The new lab provided by the Shell Science Regional Lab Challenge has allowed myself and the other science teachers at Lacache to do more in-depth and intensive scientific investigation. Even though the new lab is not all I dreamed it would be (that would be Mark Parker’s lab – another Shell Regional winner) it is still a work in progress and we have come a long way from where we were this time last year at Lacache. Because of the new lab, we are not trying to do science in a regular classroom where we must only do activities that fit into a 45-50 minute period. We have the opportunity to utilize an area where students can set up investigations and leave them over night or for longer periods of time to observe. For example, the Science Club recently went on a field trip where they collected plankton as well as mud samples from a local bay. We were able to bring all that material back into the lab and study it more closely because we didn’t have to worry about it interrupting the flow of a classroom. Students left samples out to study and were able to preserve samples for future study. Once the water/sink and the electrical drops are complete it will be an even better situation for all. Finally, we have an area where students can do science safely! The upgrade of safety measures has had the most impact in my opinion. I can do investigations without worrying about safety issues (not enough googles or do they even fit that child) and I can instill in my students the importance of safety in the lab setting. I can light a candle and know that my students are safe if something were to happen. The students (and the faculty/administration) at Lacache have become excited about science. They want to be in the lab and they want to do science. Students will ask me every day “Are we going to the lab today?” and “What are we doing in the lab?” – they want to be in there and they want to be learning with their hands – not through a slideshow or a book. Because of this greater interest we have started a Robotics team as well as a Science Club and I have students inquiring about SeaPerch wanting to participate in that competition as well. We even hosted a school Science Fair for the first time in many years. It is wonderful to see students get excited about SCIENCE! If I could win the final award I would like to be able to show the smaller rural schools in our great nation, that science can be done where funding and corporate backing is not always available. I have always taught at smaller rural type schools and I have always had to find my own way to make science work and to get my students excited.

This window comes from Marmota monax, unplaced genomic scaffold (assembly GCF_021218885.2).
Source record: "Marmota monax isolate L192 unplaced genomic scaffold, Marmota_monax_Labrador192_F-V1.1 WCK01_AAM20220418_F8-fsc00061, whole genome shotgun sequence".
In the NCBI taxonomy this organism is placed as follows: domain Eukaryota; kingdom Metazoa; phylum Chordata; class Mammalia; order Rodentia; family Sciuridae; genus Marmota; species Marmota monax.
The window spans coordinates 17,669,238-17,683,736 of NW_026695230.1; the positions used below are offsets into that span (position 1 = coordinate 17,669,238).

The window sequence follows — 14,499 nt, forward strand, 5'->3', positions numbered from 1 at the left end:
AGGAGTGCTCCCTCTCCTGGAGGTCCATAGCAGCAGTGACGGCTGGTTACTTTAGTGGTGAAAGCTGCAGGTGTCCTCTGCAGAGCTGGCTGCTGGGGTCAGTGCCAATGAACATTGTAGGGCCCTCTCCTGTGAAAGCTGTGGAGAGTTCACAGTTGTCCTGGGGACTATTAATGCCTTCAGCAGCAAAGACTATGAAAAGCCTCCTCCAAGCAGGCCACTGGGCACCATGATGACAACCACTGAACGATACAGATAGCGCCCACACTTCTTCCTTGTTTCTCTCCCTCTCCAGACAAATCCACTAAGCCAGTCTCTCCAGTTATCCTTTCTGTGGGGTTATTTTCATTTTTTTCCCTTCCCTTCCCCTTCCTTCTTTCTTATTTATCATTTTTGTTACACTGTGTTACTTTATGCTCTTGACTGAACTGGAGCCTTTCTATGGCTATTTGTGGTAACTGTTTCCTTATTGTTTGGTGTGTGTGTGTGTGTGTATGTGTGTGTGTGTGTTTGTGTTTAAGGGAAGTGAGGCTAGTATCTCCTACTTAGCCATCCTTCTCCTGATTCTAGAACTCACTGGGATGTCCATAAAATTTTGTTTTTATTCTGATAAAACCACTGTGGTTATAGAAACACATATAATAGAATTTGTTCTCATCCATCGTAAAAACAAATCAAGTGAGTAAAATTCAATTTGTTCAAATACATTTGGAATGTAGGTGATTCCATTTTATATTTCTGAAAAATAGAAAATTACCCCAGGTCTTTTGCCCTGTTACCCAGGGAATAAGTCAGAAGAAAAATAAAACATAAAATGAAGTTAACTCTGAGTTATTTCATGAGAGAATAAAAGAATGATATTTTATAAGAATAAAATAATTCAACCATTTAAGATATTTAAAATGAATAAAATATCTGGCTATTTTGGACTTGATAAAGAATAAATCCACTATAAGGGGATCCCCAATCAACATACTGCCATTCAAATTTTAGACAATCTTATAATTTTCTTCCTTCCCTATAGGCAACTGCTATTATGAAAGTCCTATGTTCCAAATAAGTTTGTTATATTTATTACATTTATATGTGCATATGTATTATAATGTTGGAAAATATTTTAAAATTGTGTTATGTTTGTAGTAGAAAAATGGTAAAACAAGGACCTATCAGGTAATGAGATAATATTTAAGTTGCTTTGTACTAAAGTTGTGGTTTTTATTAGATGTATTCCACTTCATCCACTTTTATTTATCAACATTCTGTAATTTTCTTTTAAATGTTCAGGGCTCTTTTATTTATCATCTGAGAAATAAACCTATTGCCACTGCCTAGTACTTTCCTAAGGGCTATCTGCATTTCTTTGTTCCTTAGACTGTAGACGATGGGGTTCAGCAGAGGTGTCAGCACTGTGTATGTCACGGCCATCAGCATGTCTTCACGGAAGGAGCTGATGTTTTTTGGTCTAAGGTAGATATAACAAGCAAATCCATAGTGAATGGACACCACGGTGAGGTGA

Rural schools do not always have the opportunities for their students that larger more suburban/urban schools have due to funding and just overall logistics. It is hard to find funding to support just a handful of students when larger schools offer the opportunity to touch so many more and because of this many smaller schools get pushed aside and are not able to give their students the opportunities that a larger school can. As I was raising my daughter (in one of those small rural schools), I often wished I could send her to a larger school so she could have the opportunities that her school could not necessarily provide her with. But at the same time, I weighed the other side of that coin and realized in the small school she was at – every teacher and every member of the faculty and staff knew her and her dreams. Rural schools have the opportunity to get to know and work with their students much closer and much more intensely than larger schools. Students don’t get “lost” in my school. If a student it truly interested in science, I have 4 years of “personal” time with the child to help them to develop their interest and love for science and hopefully to direct their future path. As a small school, I may only reach a handful of students, but at least the ones I reach are truly impacted. Lacache is located in a small bayou community. Many of the community members are commercial fisherman or their lives are directly impacted by the commercial fishing industry. My students belong to this community and for many of them their future is tied to this community – in positive as well as negative ways. The positive is that my students are a “family” and everyone knows everyone else – or at least someone in their family. It is a very close community that supports its members. However, the negative is where a student may never see beyond this community. They may never know the opportunities that exist for them outside of this community. Many of the students at Lacache will not make it through high school. Many of them will HAVE to go to work and drop out to support their family – unfortunately that is the history of this community. I want to change that! I believe that providing these students with some of the same opportunities that larger schools have, they will see that they can go to college and that they can be successful and that they can then come back to their home community and spread that success to others. I would like to be able to continue to provide my students with as many opportunities and experiences as possible in science – whether it is through investigations in a science lab, a Science Fair experiment, robotics, ROV’s, field trips to see science and scientists in action, or just to nurture their dreams and interest. In order to do that I have to continue learning and experiencing science as well so I can help them. I would like to know how many students from this community leave high school and go on to college or other STEM training. I would like to see if that number increases over the remainder of my time here at Lacache. I think that providing the opportunity early and allowing students to continue with their interest in STEM is a win-win for everyone involved. If I can provide my students with the foundational knowledge and the foundational desire to be an engineer, a physicists, a mathematician, a computer programmer, or any other STEM based career, I will have succeeded in career. The only way for them to be successful is for me to be successful and that means I have to plant the seed and then nurture it – even if it is only in the few compared to the many.